Sooner or later every church faces the need to raise money for facilities–whether to expand, renovate, or repair. Church campaigns are complex, and it is important you get it right the first time.
In our previous post we talked about the importance of making sure your campaign is on solid ground with your congregation. In this entry we will discuss the importance of major giving in a church campaign, and why overlooking these opportunities is mistake #2 in our series…
Mistake #2: Overlooking leadership giving opportunities
While all are created equal, Jesus’ Parable of the Talents reminds us that each are entrusted with differing measures of talent and wealth. Some church members are blessed with substantial resources; others are simply in a stage of life that enables them to give more generously. To succeed with your capital campaign, you will need to secure high-level gifts from these members of your congregation, and it would be a big mistake to assume that they will automatically pledge a major donation without careful approach from leaders of the church.
Major givers account for one-half of the annual giving at a typical church, and an even greater percentage—often 80% or more—in a capital campaign. The expectations and giving patterns of these donors have changed in recent years. It used to be that the first money people gave was to their church. Giving to the church was automatic, while other charities were discretionary. Not anymore. Even though we may not agree with it, today’s reality is that more and more people now consider their church to be on an equal footing with other charities they support; it’s all discretionary giving now.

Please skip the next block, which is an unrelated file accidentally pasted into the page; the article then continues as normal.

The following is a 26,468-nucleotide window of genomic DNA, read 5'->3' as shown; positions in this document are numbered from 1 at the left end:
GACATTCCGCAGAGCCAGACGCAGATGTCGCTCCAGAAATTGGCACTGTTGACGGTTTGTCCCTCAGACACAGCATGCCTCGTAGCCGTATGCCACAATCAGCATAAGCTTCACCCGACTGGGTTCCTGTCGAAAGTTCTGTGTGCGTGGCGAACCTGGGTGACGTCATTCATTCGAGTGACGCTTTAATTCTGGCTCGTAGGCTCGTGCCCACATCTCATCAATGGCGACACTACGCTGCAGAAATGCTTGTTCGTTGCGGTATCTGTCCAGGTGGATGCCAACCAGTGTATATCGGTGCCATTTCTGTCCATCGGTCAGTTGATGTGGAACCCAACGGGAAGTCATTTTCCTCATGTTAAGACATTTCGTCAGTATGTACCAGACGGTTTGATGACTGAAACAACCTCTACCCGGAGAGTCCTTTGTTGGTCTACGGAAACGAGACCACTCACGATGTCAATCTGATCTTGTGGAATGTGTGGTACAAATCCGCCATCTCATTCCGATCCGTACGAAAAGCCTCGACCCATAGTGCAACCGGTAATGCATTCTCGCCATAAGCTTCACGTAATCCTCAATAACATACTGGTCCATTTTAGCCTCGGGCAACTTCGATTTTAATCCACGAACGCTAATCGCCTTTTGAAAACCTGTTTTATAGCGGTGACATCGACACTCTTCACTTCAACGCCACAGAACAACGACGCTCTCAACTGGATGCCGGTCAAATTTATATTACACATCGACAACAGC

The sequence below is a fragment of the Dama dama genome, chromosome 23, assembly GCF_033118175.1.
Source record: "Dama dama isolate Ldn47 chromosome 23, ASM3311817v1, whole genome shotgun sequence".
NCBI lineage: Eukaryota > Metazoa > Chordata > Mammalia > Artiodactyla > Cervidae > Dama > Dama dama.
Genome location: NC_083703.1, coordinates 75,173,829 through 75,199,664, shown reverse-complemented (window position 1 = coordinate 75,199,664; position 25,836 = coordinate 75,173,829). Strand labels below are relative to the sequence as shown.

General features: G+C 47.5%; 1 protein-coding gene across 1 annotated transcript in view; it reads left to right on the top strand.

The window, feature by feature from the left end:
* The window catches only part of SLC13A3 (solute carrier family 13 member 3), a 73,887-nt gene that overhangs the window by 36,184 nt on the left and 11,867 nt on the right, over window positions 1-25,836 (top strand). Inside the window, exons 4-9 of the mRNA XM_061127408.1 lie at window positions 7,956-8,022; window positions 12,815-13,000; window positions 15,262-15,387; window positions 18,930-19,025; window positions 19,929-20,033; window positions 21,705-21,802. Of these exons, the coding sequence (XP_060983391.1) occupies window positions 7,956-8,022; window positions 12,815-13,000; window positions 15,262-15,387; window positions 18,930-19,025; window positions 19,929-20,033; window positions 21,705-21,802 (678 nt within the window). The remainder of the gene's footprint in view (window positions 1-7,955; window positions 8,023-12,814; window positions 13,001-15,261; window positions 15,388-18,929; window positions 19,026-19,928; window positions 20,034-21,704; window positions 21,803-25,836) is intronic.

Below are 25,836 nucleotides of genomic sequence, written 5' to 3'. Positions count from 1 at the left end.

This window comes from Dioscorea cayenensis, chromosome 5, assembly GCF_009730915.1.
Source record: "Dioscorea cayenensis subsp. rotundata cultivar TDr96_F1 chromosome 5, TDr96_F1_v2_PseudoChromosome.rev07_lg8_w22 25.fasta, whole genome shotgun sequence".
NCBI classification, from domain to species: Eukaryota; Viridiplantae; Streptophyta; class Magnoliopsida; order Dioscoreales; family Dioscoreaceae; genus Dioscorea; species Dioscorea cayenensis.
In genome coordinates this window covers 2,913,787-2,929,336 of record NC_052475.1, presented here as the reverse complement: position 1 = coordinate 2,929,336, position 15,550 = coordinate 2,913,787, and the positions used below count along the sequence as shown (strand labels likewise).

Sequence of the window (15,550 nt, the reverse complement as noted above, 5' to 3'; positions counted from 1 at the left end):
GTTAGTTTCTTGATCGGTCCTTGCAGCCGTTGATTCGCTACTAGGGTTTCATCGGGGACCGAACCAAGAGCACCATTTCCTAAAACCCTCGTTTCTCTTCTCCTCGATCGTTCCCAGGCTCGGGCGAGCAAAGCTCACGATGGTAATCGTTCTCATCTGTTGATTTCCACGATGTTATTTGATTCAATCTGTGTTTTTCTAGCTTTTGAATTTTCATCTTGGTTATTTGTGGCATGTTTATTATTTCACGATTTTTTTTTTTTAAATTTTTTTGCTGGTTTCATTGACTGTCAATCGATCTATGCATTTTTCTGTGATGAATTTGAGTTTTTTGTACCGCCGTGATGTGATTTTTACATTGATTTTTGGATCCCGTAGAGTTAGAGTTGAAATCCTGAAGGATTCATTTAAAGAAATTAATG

You must invest time and effort into identifying and engaging the support of potential leadership-level financial partners early in the campaign. Some may argue this places a higher value on wealthier congregants, but this is in fact a Biblical model of fundraising. In 1 Chronicles 29 David leads a capital campaign to fund construction of Solomon’s Temple. He starts by making a generous leadership gift from his own resources, and then prompts the leaders of Israel to follow his lead and give their own major gifts. Once David and the leaders set the standard, the whole assembly responds by giving their own offerings.
1 Chronicles 29:16-17. Lord our God, all this abundance that we have provided for building you a temple for your Holy Name comes from your hand, and all of it belongs to you. I know, my God, that you test the heart and are pleased with integrity. All these things I have given willingly and with honest intent. And now I have seen with joy how willingly your people who are here have given to you.
Churches have traditionally conducted capital campaigns very differently from how other nonprofits run campaigns, particularly when relating to major contributors. Conduct a campaign today and you would be unwise to expect major donors to automatically give. They want to hear the vision and see the plans and have their questions answered, preferably by the senior pastor or key church leaders. To be successful in a capital campaign today increasingly requires making personal visits with these major contributors to challenge them to invest in the vision. Take the time to do so and you will be rewarded.
Continue on to our next entry: Mistake #3…
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